Nav: Home

Non-inflammatory destructive periodontal disease

April 20, 2016

Although, bacteria are a critical etiologic factor that are needed to develop periodontal disease, bacteria alone are insuficiente to induce a periodontal disease. A susceptible host is also required, and the host's susceptibility as local and/or general predisposing risk factors, are important determinants of the disease status. An accurate diagnosis is often essential in developing a predictable and suitable treatment plan, which, when executed, gives a guide to the resolution of the periodontal disease's activity. The majority of all forms of periodontal diseases, are considered as microorganism-induced diseases, which promote an inflammatory host defense response against the bacteria and noxious materials from bacterial plaque.

The inflammatory process inactivates bacteria, but produces the liberation of bacterial and neutrophil derived products such as enzymes, which induce periodontal tissue destruction by lytic activities. Therefore, the characteristics of the most common periodontal disease are: presence of gingival inflammation, ulceration of the junctional epithelium, loss of connective tissue and alveolar bone, causing apical migration of the junctional epithelium and development of periodontal pockets. However, not all types of periodontal disease seem to be caused by periodontopathogenic bacteria, and not all are distinguished by an evident inflammatory process, and periodontal tissue destruction associated with periodontal periodontal pocket formation and progressive deepening. Non inflammatory destructive periodontal disease (NIDPD), is a severe destructive periodontal disease, which is characterized by periodontal attachment loss, alveolar bone loss, generalized gingival recession without pathognomonic sign of inflammation, and periodontal pocket development. Conventional periodontal therapy and antimicrobial therapy are ineffective, in preventing further progression of the disease. A NIDPD case was studied in order to analyse features of the disease, and discuss the possible etiologic factors as an association of endogenous opportunist bacteria with anatomical aspects, occlusion pattern, emotional stress and mouth breathing condition.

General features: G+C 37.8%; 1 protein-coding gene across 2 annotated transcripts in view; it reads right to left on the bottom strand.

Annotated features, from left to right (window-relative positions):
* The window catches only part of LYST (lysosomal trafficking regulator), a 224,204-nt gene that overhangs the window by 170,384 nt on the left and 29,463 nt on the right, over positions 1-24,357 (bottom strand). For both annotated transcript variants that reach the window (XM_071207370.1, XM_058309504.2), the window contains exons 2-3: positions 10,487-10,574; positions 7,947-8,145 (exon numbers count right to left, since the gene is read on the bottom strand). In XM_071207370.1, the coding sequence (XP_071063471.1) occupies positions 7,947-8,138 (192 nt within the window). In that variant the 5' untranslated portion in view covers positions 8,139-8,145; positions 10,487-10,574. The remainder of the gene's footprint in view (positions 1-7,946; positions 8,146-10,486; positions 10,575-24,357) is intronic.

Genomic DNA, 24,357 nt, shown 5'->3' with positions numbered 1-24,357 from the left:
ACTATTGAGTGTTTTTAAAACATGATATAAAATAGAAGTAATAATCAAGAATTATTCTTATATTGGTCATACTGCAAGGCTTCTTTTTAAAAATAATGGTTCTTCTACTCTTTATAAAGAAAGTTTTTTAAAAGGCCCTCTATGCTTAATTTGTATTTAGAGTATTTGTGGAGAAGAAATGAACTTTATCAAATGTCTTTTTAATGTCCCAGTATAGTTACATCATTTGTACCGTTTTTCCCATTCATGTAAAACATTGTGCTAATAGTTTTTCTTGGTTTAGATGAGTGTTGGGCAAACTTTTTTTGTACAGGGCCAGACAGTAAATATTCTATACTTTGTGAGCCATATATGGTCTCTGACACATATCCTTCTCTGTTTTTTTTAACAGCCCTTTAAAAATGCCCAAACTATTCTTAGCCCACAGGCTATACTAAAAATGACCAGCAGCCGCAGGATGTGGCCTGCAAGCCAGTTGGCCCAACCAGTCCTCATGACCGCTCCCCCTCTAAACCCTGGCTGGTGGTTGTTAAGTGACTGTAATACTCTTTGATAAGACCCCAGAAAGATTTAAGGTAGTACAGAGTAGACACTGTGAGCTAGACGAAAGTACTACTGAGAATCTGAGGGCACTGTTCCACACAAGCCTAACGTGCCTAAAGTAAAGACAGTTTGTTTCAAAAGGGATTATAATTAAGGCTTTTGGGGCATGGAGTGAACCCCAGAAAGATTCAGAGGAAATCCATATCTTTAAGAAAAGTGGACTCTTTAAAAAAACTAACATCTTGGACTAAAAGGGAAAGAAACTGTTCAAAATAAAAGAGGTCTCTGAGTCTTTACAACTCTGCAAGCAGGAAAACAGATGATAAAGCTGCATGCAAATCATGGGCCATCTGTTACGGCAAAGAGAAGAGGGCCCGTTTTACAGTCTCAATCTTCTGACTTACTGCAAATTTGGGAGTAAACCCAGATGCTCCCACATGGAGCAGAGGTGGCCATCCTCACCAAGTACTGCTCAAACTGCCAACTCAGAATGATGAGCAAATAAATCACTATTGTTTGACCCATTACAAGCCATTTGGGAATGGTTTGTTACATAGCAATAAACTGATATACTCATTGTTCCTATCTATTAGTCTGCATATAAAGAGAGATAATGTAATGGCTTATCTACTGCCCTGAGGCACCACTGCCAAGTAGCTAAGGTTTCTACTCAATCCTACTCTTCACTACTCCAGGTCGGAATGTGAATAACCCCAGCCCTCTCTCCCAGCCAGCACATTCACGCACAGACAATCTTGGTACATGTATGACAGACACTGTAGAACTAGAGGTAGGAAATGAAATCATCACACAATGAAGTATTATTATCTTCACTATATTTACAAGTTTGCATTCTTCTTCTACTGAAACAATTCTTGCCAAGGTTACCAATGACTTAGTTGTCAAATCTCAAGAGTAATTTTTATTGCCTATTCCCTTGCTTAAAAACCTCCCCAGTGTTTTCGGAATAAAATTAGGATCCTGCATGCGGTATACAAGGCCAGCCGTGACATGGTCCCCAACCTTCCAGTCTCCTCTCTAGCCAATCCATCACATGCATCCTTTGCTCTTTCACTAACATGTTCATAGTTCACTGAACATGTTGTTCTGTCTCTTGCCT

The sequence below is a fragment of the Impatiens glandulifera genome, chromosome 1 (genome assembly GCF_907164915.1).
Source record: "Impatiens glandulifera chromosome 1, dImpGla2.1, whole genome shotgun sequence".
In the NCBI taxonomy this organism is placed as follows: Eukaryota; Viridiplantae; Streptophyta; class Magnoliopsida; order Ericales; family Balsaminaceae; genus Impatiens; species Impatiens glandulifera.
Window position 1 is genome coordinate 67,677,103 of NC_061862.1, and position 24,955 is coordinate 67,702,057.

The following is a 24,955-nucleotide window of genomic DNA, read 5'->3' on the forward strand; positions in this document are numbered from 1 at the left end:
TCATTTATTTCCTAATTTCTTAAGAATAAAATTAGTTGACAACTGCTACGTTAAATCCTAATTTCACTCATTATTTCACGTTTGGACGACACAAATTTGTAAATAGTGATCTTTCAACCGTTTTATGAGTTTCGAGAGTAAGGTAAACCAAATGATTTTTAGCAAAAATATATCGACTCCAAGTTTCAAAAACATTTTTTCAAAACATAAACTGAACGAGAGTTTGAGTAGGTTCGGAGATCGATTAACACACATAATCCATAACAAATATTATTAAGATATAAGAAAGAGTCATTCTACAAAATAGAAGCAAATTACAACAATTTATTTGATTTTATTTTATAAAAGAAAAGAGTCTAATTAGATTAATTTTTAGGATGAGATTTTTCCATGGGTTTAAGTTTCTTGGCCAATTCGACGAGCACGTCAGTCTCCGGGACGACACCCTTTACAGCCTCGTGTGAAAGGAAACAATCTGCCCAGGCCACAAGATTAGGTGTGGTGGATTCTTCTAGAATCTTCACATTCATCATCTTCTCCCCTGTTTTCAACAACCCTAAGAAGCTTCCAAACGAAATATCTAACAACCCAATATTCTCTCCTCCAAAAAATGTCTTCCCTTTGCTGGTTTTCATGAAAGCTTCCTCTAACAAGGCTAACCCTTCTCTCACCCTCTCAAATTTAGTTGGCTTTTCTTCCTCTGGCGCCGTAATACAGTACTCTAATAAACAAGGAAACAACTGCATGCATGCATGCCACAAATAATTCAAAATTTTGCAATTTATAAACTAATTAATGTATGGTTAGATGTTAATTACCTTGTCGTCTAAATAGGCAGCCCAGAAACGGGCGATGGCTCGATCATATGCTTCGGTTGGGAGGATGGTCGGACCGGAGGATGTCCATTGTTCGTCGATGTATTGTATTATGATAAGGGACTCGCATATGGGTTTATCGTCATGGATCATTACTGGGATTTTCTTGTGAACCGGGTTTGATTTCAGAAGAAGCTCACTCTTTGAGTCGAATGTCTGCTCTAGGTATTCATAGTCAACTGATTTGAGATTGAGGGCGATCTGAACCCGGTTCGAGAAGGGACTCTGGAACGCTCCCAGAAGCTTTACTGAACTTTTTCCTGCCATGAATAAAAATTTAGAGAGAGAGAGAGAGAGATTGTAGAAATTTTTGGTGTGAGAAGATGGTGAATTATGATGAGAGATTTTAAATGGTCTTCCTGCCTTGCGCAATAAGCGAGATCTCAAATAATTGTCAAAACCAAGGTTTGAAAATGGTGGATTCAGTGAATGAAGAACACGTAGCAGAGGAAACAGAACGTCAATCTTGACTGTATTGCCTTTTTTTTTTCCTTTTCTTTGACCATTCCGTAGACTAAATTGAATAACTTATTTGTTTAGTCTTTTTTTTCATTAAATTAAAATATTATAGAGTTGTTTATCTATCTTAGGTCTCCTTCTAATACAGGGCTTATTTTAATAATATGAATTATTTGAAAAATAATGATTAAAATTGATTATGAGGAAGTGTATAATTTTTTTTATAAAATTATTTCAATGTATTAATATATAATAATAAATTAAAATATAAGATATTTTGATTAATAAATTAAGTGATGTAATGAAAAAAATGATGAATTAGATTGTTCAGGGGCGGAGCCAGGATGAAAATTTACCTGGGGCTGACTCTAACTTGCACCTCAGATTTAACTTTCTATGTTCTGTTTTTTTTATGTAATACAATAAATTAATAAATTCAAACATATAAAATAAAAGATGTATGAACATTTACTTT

-end-


Bentham Science Publishers

Related Bacteria Articles:

Conducting shell for bacteria
Under anaerobic conditions, certain bacteria can produce electricity. This behavior can be exploited in microbial fuel cells, with a special focus on wastewater treatment schemes.
Controlling bacteria's necessary evil
Until now, scientists have only had a murky understanding of how these relationships arise.
Bacteria take a deadly risk to survive
Bacteria need mutations -- changes in their DNA code -- to survive under difficult circumstances.
How bacteria hunt other bacteria
A bacterial species that hunts other bacteria has attracted interest as a potential antibiotic, but exactly how this predator tracks down its prey has not been clear.
Chlamydia: How bacteria take over control
To survive in human cells, chlamydiae have a lot of tricks in store.
Stress may protect -- at least in bacteria
Antibiotics harm bacteria and stress them. Trimethoprim, an antibiotic, inhibits the growth of the bacterium Escherichia coli and induces a stress response.
'Pulling' bacteria out of blood
Magnets instead of antibiotics could provide a possible new treatment method for blood infection.
New findings detail how beneficial bacteria in the nose suppress pathogenic bacteria
Staphylococcus aureus is a common colonizer of the human body.
Understanding your bacteria
New insight into bacterial cell division could lead to advancements in the fight against harmful bacteria.
Bacteria are individualists
Cells respond differently to lack of nutrients.

Related Bacteria Reading:

Best Science Podcasts 2019

We have hand picked the best science podcasts for 2019. Sit back and enjoy new science podcasts updated daily from your favorite science news services and scientists.
Now Playing: TED Radio Hour

Digital Manipulation
Technology has reshaped our lives in amazing ways. But at what cost? This hour, TED speakers reveal how what we see, read, believe — even how we vote — can be manipulated by the technology we use. Guests include journalist Carole Cadwalladr, consumer advocate Finn Myrstad, writer and marketing professor Scott Galloway, behavioral designer Nir Eyal, and computer graphics researcher Doug Roble.
Now Playing: Science for the People

#529 Do You Really Want to Find Out Who's Your Daddy?
At least some of you by now have probably spit into a tube and mailed it off to find out who your closest relatives are, where you might be from, and what terrible diseases might await you. But what exactly did you find out? And what did you give away? In this live panel at Awesome Con we bring in science writer Tina Saey to talk about all her DNA testing, and bioethicist Debra Mathews, to determine whether Tina should have done it at all. Related links: What FamilyTreeDNA sharing genetic data with police means for you Crime solvers embraced...